What is wrong with css? [It's] “an old, loose, leaky, globally-operating, inheritance-based language which is entirely dependent on source-order, except when you introduce its own worst feature: Specificity.”
That quote reminded me of a presentation at Boston CSS meetup, given by Bocoup’s Greg Smith: “CSS is Awful”.
Personally, I am a big fan/advocate/apologist for Zurb Foundation. I like it because, while it is true that the code gets bloated with some unused stuff/overrides and it is “trying to be all things for all men”, they actually do a good job of keeping it simple (relatively speaking), have great/flexible “settings” file, and best of all (this is true to a lot of open sourced projects) having a community of issues, discussion/solutions and a solid documentation. Since we have a small team, but everyone is hands-on, I think it is important that we can have some place where each developers can just look up something to see if this is some issue that people are having or not to trouble shoot. Anyway, great presentation and was inspiring. I love CSS!
But Harry has a good point, why do people geeks wear jQuery t-shirts but almost never zurb foundation t-shirts? I’d wear it :)
Arrived last Wednesday at Austin, Texas. Pretty pumped. I am looking forward to meeting smart, motivated people and get inspired. If you are baseball enthusiasts, front end dev, or just good citizen of earth who are also in Austin for SXSW, shout out at @DaigoFuji and let’s meet up!
For work, I am diving head first with scss, using compass to compile them. Awesome. This is something that I wanted to do — and looking for a right project — for a long time, but opportunity just found me. I love when that happens. This is a note to future myself as I change my mac’s environment for development reason, if/when I have to do it again.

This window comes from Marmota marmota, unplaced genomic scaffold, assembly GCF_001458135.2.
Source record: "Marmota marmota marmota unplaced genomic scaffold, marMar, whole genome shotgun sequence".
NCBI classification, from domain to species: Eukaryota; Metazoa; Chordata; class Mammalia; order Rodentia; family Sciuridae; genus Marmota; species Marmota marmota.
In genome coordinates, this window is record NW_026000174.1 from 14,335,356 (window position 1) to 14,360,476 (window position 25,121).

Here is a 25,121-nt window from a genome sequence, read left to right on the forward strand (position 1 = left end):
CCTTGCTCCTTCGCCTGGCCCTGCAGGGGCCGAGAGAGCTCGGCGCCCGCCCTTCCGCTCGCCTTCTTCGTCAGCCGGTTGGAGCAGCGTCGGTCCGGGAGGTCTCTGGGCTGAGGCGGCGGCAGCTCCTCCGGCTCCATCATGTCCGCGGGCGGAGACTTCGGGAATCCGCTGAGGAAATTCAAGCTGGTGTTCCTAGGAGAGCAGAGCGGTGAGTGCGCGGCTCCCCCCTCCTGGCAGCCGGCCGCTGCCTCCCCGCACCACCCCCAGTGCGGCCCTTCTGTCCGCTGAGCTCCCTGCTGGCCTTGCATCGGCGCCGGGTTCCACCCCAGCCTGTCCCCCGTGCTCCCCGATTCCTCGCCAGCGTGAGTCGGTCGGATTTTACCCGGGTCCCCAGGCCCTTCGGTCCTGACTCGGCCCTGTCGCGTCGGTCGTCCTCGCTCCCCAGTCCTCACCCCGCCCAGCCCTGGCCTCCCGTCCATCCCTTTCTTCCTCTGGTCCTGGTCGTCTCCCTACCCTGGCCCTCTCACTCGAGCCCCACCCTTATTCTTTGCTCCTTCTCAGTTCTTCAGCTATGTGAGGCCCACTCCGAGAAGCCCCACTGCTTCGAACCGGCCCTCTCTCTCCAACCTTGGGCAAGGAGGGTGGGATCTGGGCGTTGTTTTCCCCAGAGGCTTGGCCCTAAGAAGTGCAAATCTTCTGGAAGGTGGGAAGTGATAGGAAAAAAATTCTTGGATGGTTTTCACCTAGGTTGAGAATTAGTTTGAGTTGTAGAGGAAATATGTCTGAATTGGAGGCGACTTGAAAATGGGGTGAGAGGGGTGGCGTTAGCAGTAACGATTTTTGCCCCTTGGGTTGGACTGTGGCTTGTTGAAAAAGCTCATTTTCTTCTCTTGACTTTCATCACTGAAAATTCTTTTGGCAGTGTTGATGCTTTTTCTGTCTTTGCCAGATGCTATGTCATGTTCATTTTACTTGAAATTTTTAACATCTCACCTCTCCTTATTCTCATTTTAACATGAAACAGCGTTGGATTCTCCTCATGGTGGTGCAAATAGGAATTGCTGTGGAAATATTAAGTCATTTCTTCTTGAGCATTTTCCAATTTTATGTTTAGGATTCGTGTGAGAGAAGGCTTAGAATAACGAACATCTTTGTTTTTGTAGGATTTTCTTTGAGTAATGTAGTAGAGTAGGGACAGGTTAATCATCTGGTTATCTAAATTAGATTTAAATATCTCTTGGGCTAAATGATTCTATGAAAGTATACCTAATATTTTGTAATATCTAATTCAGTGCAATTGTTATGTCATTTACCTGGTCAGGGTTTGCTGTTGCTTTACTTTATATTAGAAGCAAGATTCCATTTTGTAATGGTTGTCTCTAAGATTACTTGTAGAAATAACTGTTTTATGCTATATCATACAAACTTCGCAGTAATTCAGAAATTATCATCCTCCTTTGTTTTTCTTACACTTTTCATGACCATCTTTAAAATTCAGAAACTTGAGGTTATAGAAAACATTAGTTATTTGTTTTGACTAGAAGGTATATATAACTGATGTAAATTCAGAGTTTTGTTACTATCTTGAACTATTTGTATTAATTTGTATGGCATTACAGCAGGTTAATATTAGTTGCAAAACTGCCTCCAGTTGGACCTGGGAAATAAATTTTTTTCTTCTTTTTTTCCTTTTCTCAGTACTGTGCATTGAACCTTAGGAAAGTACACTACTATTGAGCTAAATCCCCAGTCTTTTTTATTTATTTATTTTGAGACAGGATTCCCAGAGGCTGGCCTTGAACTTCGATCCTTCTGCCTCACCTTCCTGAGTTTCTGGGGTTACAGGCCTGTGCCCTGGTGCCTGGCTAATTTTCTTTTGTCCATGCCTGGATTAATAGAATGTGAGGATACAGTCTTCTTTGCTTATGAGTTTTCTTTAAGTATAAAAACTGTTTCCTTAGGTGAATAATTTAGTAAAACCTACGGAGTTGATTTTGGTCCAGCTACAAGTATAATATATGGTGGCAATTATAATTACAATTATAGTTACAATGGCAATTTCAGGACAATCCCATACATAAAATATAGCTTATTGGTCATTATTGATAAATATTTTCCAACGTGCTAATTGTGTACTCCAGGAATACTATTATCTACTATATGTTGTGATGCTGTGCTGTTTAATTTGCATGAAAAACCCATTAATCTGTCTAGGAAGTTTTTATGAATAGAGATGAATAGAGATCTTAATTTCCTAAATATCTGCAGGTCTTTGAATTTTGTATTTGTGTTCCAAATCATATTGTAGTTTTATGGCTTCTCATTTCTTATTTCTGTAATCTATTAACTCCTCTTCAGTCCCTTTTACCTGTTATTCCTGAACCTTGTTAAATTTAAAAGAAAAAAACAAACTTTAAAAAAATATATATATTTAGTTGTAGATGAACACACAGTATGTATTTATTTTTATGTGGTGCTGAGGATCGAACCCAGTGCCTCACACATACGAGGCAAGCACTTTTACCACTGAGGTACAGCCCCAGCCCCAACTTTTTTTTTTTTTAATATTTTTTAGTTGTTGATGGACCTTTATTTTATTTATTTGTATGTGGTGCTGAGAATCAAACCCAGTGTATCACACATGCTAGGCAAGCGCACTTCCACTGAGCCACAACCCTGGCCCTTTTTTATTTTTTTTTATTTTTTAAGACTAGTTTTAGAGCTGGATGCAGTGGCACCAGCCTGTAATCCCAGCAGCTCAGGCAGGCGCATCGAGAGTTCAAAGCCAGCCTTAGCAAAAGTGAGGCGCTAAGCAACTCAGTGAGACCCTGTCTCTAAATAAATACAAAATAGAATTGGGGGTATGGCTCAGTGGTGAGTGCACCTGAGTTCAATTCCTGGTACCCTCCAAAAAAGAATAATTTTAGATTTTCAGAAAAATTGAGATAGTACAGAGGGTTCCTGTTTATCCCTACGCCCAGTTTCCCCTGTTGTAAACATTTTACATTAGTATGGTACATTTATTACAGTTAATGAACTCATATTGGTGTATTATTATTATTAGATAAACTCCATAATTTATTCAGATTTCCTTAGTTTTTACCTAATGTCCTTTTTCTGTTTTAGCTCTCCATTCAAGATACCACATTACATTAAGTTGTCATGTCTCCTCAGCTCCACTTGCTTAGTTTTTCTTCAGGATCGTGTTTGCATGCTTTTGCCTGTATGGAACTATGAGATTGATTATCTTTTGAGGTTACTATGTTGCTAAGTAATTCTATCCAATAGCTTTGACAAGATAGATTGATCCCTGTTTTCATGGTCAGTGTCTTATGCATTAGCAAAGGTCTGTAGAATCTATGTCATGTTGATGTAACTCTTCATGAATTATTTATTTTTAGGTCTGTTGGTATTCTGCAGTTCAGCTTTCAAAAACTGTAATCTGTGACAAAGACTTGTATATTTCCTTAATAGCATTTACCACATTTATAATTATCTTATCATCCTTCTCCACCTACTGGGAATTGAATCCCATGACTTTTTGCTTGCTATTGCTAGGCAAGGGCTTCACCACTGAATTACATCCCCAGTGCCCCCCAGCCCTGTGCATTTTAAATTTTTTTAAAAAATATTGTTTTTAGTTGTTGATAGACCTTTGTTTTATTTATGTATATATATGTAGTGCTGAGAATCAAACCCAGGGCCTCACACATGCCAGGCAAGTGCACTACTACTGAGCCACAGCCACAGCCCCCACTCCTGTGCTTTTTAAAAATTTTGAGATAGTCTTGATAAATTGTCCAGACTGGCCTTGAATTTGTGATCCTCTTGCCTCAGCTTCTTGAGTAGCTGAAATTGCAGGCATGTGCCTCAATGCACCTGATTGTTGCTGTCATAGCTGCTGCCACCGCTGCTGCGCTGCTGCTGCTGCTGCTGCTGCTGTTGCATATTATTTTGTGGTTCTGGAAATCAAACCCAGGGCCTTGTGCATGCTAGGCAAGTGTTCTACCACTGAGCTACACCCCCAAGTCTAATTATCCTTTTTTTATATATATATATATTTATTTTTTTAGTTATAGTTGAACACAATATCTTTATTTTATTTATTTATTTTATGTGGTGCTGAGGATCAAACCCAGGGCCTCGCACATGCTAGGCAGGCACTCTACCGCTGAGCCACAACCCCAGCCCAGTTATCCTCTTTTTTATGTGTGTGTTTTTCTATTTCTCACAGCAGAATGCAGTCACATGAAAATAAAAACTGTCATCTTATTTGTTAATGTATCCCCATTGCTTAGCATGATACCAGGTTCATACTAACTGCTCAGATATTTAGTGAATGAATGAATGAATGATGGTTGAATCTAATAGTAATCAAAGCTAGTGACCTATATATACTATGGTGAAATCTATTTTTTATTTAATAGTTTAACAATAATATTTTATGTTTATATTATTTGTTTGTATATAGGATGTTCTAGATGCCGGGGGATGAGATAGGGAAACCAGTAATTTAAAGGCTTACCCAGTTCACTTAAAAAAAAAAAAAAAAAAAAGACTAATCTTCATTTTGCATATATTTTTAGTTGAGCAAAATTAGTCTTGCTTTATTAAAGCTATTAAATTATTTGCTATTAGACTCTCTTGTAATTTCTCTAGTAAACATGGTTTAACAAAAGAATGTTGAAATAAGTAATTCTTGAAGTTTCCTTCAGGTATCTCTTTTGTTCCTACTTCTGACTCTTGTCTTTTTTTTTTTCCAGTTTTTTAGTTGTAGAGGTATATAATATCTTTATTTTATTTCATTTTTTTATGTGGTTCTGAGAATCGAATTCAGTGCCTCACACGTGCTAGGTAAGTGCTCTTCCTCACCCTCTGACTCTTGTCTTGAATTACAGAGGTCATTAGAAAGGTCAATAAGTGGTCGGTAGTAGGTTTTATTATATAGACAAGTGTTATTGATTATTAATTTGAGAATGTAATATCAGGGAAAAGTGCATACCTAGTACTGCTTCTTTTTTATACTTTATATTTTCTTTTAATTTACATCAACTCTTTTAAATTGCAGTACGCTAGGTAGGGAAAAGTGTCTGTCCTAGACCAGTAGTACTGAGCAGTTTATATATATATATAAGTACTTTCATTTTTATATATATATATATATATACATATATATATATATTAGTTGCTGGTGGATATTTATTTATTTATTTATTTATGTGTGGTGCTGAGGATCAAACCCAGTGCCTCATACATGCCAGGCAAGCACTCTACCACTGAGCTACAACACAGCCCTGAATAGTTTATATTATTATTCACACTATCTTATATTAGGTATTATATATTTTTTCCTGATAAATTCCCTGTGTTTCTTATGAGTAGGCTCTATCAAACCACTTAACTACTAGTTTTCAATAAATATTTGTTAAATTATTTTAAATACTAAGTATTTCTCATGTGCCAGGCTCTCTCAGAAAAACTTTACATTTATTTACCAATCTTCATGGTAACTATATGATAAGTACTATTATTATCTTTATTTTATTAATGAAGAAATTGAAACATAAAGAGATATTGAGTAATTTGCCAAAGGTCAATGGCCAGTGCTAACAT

Mac comes with ruby ready.
What’s my ruby version? ruby -v
What’s my ruby gem version? gem -v
You can update this by running sudo gem update --system at the time of writing, I have 2.1.5.
Do already have compass? compass -v
If not, run this: $ sudo gem install compass
That’s it. It will install sass.
What you need now is to set the file strucuture, and have config.rb.
As I was working from a repo that is already set up to use sass, that was already set up. My config.rb looks like this:
The downloaded archive is quite amazing. It is a full fledged, stand-alone bootstrap web app, and also include full json and csv. From README file:
In the `data` folder, your Twitter archive is present in two formats: JSON and CSV exports by month and year.
* CSV is a generic format that can be imported into many data tools, spreadsheet applications, or consumed simply using a programming language.
## JSON for Developers
* The JSON export contains a full representation of your Tweets as returned by v1.1 of the Twitter API. See https://dev.twitter.com/docs/api/1.1 for more information.
* The JSON export is also used to power the archive browser interface (index.html).
* To consume the export in a generic JSON parser in any language, strip the first and last lines of each file.
I’ve also been using Time Hop and it is interesting to see what I was doing a year ago. I wish it had last.fm data to see what I was listening then. Similarly, an interesting idea, you can send a email to yourself in the future from FutureMe.org.
I help people and organizations produce more with less input. I teach a set of best practices and a methodology that produce a greater sense of concentration and control.